Just because I had completed a book didn’t mean I was finished writing. This is what I discovered when I searched the internet for how to get a book published. So I wrote a one-page synopsis of my book and a three-page synopsis. I wrote chapter summaries and completed an author’s guide and a cover letter. For the first time in decades, I created a resume.
Just before Christmas, I sent my book to a publisher. Then I waited.
January passed and Ground Hog’s Day. I sent valentines to my grandchildren.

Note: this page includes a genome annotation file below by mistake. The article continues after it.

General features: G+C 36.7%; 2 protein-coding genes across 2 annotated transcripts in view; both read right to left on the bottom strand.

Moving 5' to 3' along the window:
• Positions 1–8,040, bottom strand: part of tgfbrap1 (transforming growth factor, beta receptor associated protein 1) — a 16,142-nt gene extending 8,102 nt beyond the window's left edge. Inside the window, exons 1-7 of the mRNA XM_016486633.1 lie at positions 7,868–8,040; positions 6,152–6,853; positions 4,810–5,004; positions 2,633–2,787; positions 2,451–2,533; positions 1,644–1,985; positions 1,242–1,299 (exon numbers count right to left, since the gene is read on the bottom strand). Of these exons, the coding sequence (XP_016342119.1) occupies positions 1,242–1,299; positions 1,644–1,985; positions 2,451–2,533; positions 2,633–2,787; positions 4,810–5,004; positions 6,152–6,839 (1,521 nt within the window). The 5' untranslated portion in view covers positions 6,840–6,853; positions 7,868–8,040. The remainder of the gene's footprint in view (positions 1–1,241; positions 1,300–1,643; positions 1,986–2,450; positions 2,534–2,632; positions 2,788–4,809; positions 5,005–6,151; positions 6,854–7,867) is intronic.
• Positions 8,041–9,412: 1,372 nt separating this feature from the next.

Just before dinner one evening at the end of February, my email dinged.
And there it was—a message from the publishing company.
Thank you so much for thinking of us, the email began. And I knew this wouldn’t be good. And it wasn’t, although it was kind—fine eye for detail, vivid prose, breadth of experience, impressive.
But it was other words that tore through me: It is with regret that we have to decline your manuscript . . . In an ideal world, we would definitely publish it. However, the realities of the publishing world these days . . . Best wishes as you pursue other options in publishing.
I told my husband. Later, I sent an email to my kids. For a while, I thought I was going to die, I wrote. And then I added, But now I think I might live.